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Copyright 2016 NPR. To see more, visit http://www.npr.org/.

White House rivals Hillary Clinton and Donald Trump are bringing out the brass, in hopes some military polish will burnish their own national security credentials.

Clinton today released a list of 95 retired generals and admirals who have endorsed her presidential bid. Trump released a similar list on Tuesday, featuring 88 retired officers.

The military arms race comes as the candidates are preparing for a nationally-televised "Commander-in-Chief" forum tonight on NBC.

Hillary Clinton's campaign has built a massive spending advantage over Donald Trump in critical swing states heading into Election Day — a widening disparity that worries Republicans not just for the presidential race but also in the battle for the Senate.

Copyright 2016 NPR. To see more, visit http://www.npr.org/.

Copyright 2016 NPR. To see more, visit http://www.npr.org/.

Copyright 2016 NPR. To see more, visit http://www.npr.org/.

Copyright 2016 NPR. To see more, visit http://www.npr.org/.

As February follows January and the sun sets in the west, readers of The Dallas Morning News could rely on that newspaper to endorse the Republican candidate for president.

But not this time — not when the candidate is Donald Trump.

The Morning News editorial pulled no punches from the get-go:

"What does it mean to be a Republican?

Donald Trump has long insisted he's uniquely qualified to fix a political system corrupted by campaign contributions because he knows that system inside and out.

"I give to everybody," Trump said in a Fox News debate last summer. "When they call, I give. And you know what? When I need something from them, two years later, three years later? I call them. They are there for me."

The Senate Democratic leadership came back Tuesday, thundering at Republicans about their historic refusal to even consider a Supreme Court nominee. On July 20, President Obama's nominee, Judge Merrick Garland, broke the record set 100 years ago for the gap between nomination and confirmation of a U.S. Supreme Court nominee.

As of now, Garland has been waiting, in vain, for more than 170 days, well over the century-old, 125-day record. The prospect is, at best, many months more of waiting.

Copyright 2016 NPR. To see more, visit http://www.npr.org/.

Copyright 2016 NPR. To see more, visit http://www.npr.org/.

Copyright 2016 NPR. To see more, visit http://www.npr.org/.

Wherever you look, this is the year of white working-class males — or, as Donald Trump describes them, "the smart, smart, smart people that don't have the big education." Who are they, and why are they sticking with Trump even as other voters are peeling away?

Two months after former Fox & Friends co-host Gretchen Carlson accused Fox News' then-Chairman Roger Ailes of sexual harassment, the network has agreed to pay Carlson $20 million and make a "highly unusual public apology," NPR's David Folkenflik reports.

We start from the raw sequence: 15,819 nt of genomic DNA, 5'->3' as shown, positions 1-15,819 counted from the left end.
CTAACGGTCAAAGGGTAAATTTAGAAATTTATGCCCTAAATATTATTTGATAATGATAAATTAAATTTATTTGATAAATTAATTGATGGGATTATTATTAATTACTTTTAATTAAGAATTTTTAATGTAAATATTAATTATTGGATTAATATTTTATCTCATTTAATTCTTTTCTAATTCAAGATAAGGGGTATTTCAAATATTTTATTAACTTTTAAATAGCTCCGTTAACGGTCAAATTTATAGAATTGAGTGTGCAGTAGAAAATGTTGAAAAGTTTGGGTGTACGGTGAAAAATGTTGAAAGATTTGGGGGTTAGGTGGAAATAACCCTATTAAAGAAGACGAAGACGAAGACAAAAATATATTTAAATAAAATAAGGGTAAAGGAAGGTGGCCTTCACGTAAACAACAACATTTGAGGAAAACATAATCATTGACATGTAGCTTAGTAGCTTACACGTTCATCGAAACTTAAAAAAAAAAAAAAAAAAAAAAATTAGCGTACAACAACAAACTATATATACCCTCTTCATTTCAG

Copyright 2016 NPR. To see more, visit http://www.npr.org/.

Copyright 2016 NPR. To see more, visit http://www.npr.org/.

Copyright 2016 NPR. To see more, visit http://www.npr.org/.

Conservative activist Phyllis Schlafly, best known for being the voice of opposition to the Equal Rights Amendment, died on Monday. She was 92.

Her death was confirmed by her son John, who said she died of cancer at her home in St. Louis.

According to The Associated Press, Schlafly's self-published book, A Choice Not an Echo, brought her into the national spotlight in 1964. The news service reports the book, which sold 3 million copies, became a manifesto for many conservatives and boosted Sen. Barry Goldwater's bid for the 1964 GOP presidential nomination.

Copyright 2016 NPR. To see more, visit http://www.npr.org/.

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Copyright 2016 NPR. To see more, visit http://www.npr.org/.

Copyright 2016 NPR. To see more, visit http://www.npr.org/.

Copyright 2016 NPR. To see more, visit http://www.npr.org/.

Copyright 2016 NPR. To see more, visit http://www.npr.org/.

Women have been breaking all sorts of glass ceilings recently.

Copyright 2016 NPR. To see more, visit http://www.npr.org/.

Copyright 2016 NPR. To see more, visit NPR.

At one end of Orlando's Fashion Square mall, between a karate store and a comic book emporium, is a clothing boutique called Verona. It's stocked with long-sleeved caftans, full-length slit-less skirts, and more than 300 varieties of hijabs. Inside, women peruse through racks of garments they once could only find online.

"The seams are showing a little more than usual," President Obama says, quoting his press secretary to describe the tense chaos that marked Obama's arrival in China for his final G-20 economic summit and his last visit to Asia as president.

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